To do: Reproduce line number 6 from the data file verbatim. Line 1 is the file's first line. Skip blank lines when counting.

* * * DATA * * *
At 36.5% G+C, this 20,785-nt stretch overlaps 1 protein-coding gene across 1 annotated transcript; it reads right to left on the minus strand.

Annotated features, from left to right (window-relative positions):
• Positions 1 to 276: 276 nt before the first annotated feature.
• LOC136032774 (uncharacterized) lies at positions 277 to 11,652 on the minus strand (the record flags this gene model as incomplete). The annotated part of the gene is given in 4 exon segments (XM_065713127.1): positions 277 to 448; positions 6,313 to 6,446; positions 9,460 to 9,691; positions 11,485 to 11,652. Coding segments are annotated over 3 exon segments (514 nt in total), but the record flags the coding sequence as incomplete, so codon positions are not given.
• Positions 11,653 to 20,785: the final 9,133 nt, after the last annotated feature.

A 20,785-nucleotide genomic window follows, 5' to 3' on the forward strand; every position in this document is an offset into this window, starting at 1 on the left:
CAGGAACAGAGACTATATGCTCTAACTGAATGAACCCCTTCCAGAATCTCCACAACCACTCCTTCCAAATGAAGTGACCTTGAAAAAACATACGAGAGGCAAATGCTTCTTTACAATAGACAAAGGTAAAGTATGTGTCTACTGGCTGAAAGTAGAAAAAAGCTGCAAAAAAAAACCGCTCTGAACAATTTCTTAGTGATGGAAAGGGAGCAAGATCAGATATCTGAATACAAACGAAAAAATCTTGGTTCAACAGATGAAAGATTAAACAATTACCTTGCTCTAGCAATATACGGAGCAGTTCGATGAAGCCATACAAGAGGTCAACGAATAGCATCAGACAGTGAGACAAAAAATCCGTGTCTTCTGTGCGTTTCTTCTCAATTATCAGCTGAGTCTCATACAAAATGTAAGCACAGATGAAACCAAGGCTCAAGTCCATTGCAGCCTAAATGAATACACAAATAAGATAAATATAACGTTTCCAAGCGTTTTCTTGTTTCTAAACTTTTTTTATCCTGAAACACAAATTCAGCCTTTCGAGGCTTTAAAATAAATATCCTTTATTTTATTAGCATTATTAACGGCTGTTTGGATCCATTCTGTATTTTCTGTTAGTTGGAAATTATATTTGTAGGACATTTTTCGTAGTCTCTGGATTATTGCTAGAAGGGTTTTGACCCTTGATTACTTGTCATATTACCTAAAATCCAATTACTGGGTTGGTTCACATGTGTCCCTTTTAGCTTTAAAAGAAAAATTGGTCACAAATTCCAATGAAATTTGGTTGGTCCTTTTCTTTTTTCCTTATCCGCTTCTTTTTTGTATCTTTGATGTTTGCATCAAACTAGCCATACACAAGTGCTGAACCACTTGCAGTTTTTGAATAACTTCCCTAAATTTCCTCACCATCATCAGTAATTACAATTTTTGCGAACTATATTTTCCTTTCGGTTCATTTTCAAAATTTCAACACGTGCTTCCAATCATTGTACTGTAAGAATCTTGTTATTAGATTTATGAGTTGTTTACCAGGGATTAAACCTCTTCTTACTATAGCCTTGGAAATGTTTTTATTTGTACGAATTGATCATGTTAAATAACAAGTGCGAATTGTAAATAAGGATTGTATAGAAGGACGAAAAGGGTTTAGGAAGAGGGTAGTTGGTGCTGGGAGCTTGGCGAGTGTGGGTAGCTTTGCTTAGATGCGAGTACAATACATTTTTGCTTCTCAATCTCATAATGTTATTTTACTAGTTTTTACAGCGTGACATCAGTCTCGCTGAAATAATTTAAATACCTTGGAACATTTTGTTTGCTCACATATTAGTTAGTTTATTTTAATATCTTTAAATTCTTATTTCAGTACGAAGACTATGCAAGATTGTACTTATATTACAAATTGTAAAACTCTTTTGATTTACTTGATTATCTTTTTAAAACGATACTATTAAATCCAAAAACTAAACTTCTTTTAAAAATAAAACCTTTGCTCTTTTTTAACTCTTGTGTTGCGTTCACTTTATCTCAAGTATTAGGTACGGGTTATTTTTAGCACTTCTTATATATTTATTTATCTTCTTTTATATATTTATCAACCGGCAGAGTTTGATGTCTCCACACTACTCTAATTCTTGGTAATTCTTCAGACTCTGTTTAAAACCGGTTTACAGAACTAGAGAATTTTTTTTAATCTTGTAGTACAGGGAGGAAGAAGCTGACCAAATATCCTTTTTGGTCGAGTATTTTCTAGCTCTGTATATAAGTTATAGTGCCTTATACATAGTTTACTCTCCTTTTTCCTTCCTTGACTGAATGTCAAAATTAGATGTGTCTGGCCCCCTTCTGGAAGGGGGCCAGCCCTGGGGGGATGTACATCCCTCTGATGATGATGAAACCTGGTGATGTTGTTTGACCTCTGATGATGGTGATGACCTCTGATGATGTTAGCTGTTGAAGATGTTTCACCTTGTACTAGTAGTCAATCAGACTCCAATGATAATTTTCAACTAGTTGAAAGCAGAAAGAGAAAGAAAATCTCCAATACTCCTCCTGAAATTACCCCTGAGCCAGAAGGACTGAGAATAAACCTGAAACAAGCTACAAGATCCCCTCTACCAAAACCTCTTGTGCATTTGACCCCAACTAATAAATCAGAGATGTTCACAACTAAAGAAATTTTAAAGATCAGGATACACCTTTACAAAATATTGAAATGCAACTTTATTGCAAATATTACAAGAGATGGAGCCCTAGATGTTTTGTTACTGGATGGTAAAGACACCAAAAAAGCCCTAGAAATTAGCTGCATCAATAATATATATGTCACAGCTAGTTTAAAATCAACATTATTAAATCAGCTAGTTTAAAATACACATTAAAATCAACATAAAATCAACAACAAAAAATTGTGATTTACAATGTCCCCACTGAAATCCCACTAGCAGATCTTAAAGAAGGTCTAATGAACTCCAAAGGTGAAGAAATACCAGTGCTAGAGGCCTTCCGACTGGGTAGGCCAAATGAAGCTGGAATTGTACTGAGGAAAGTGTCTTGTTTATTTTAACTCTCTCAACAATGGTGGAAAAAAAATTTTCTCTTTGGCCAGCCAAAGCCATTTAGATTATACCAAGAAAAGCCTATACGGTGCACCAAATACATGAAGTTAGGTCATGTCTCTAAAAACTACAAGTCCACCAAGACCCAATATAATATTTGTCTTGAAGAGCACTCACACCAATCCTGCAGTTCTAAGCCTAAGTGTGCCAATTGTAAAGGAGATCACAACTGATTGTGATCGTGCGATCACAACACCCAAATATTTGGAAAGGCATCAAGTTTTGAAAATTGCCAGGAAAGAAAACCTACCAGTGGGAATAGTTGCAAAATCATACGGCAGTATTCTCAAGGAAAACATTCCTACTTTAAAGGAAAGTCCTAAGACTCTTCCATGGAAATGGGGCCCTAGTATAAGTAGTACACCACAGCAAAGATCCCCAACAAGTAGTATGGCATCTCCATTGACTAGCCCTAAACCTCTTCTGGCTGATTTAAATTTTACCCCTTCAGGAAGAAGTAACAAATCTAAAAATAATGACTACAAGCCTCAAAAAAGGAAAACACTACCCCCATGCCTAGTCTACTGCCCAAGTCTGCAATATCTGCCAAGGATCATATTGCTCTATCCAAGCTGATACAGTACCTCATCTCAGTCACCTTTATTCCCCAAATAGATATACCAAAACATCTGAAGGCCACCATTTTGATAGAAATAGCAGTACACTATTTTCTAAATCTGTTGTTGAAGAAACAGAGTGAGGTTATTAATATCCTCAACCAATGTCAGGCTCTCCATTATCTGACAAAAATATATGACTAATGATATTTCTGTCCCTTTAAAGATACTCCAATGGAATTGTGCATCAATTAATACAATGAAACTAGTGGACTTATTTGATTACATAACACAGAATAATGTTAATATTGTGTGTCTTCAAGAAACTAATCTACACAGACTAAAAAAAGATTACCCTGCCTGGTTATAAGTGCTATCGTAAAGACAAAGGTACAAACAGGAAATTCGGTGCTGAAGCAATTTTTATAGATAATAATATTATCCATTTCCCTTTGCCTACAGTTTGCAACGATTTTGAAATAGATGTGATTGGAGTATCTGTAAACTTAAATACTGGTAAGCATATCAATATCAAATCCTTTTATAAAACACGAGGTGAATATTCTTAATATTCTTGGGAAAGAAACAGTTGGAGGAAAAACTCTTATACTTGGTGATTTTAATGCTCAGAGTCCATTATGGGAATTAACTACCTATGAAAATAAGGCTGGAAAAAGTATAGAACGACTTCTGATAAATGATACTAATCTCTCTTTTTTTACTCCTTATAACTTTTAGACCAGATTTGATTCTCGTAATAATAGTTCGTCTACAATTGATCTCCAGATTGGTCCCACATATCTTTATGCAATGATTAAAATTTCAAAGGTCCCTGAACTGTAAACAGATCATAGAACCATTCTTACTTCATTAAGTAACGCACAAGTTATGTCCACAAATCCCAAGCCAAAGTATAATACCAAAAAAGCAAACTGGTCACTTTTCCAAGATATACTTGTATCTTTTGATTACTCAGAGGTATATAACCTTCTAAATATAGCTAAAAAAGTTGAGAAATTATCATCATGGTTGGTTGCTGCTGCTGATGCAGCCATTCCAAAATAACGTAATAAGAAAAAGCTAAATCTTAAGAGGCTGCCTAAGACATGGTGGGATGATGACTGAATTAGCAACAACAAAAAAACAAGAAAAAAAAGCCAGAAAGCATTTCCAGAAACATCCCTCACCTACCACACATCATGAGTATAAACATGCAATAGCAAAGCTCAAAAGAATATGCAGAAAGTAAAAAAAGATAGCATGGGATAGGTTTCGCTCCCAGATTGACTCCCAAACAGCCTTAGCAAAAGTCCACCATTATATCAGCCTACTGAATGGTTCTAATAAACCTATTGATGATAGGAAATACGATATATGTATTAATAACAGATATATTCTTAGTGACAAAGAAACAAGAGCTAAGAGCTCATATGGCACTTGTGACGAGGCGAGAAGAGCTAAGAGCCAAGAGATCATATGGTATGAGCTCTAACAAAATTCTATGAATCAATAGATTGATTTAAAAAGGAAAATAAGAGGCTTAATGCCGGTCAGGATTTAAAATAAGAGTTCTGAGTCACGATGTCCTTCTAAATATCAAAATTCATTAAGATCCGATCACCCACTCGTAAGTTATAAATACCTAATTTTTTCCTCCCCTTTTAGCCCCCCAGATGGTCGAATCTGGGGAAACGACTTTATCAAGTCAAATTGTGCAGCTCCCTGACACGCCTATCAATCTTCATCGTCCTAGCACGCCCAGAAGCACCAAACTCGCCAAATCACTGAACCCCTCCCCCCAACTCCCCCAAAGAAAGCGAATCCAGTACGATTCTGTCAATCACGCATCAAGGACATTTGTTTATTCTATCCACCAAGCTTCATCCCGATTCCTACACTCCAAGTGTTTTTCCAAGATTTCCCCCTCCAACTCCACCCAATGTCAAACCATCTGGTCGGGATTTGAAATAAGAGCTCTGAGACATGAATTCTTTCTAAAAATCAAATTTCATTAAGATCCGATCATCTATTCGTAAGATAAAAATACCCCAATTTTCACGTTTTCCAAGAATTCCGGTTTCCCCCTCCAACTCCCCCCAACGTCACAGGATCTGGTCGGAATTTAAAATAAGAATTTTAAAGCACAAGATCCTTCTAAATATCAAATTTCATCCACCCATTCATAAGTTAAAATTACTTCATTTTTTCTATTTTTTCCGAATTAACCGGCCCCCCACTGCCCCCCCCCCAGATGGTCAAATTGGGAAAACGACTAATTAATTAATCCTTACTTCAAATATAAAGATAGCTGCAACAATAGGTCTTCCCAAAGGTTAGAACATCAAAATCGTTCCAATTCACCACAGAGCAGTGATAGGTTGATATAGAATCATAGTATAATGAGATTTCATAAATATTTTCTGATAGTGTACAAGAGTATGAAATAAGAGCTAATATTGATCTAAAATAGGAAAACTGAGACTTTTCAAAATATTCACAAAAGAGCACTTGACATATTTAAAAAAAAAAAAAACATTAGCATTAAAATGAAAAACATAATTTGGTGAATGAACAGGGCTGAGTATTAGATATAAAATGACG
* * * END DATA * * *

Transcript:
A 20,785-nucleotide genomic window follows, 5' to 3' on the forward strand; every position in this document is an offset into this window, starting at 1 on the left: